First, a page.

You recalled your previous seven addresses, your cousin’s wife’s phone number, and that one time you were arrested in college. The days of paperwork and SF-86s are behind you. Or are they? Nope! Enter periodic reinvestigations. But beware, these are not always a given.
I have an acquaintance who is still on active duty with the U.S. Army and reached out for some advice from ClearanceJobs. His clearance investigation expires next month, and he received an email stating that it will not get renewed due to the fact that he’s retiring this year and has less than 12 months remaining before his ETS (“expiration – term of service”) date this November. His clearance investigation expires next month, and he was interested to know if there was a grace period.
He has been networking, connecting with recruiters on ClearanceJobs, and getting to know his potential employers in the civilian world. This news is shattering, because all the networking with recruiters was based on TS/SCI requirements!
Do You Need a PR – Or Not?
Periodic reinvestigations (PR) may not be submitted if an individual is within 12 months of retirement or separation. Individuals in Special Access Programs (SAPs) should always consult with their SSO for additional information.
His unit asked him to stay in for another year, which would be grounds to initiate a PR, but he wanted to stick with his retirement date due to personal circumstances. With his investigation set to expire before he leaves service, his clearance will not be current, and a contractor will need to initiate a new security clearance investigation.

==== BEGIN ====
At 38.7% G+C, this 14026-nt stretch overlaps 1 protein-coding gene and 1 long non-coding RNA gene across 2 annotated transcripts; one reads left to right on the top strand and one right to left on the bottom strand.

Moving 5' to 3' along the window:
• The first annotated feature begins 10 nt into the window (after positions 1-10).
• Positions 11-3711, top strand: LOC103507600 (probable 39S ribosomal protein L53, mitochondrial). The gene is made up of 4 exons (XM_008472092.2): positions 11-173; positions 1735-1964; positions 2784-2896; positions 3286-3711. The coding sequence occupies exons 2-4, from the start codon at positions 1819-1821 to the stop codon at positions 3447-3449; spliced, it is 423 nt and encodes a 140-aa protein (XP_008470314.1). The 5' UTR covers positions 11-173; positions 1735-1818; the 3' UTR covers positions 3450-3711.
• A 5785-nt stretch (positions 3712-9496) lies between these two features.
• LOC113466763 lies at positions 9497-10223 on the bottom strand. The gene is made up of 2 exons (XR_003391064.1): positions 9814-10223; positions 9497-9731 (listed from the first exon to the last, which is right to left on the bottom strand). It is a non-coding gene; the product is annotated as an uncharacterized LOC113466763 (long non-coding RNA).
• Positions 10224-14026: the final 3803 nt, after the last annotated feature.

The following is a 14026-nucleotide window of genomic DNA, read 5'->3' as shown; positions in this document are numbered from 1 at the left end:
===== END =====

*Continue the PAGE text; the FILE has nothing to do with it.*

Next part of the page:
My advice is to keep up with networking, speaking with recruiters and their Facility Security Officers verifying his on the industry side to see their thoughts on his personnel file. With tight timing, it may be possible to initiate a PR while on terminal leave and before the investigation has expired. Be honest about your timeline.
While you are on active duty, you must absolutely have an open dialogue with your security officer. Know your dates and know your options.
But What About Continuous Evaluation?
Of course, continuous evaluation is being rolled out to an increasing number of security-cleared professionals. With the implementation of CE – and PRs going away completely – the issue of ‘expired’ clearances may no longer be an issue. If an individual is enrolled in CE – and remains enrolled – an ‘expired’ investigation wouldn’t be a factor. But with only a percentage of the cleared population enrolled today, and many companies still initiating PRs, the issue of navigating terminal leave and an expiring clearance is unlikely to go away until the policy changes.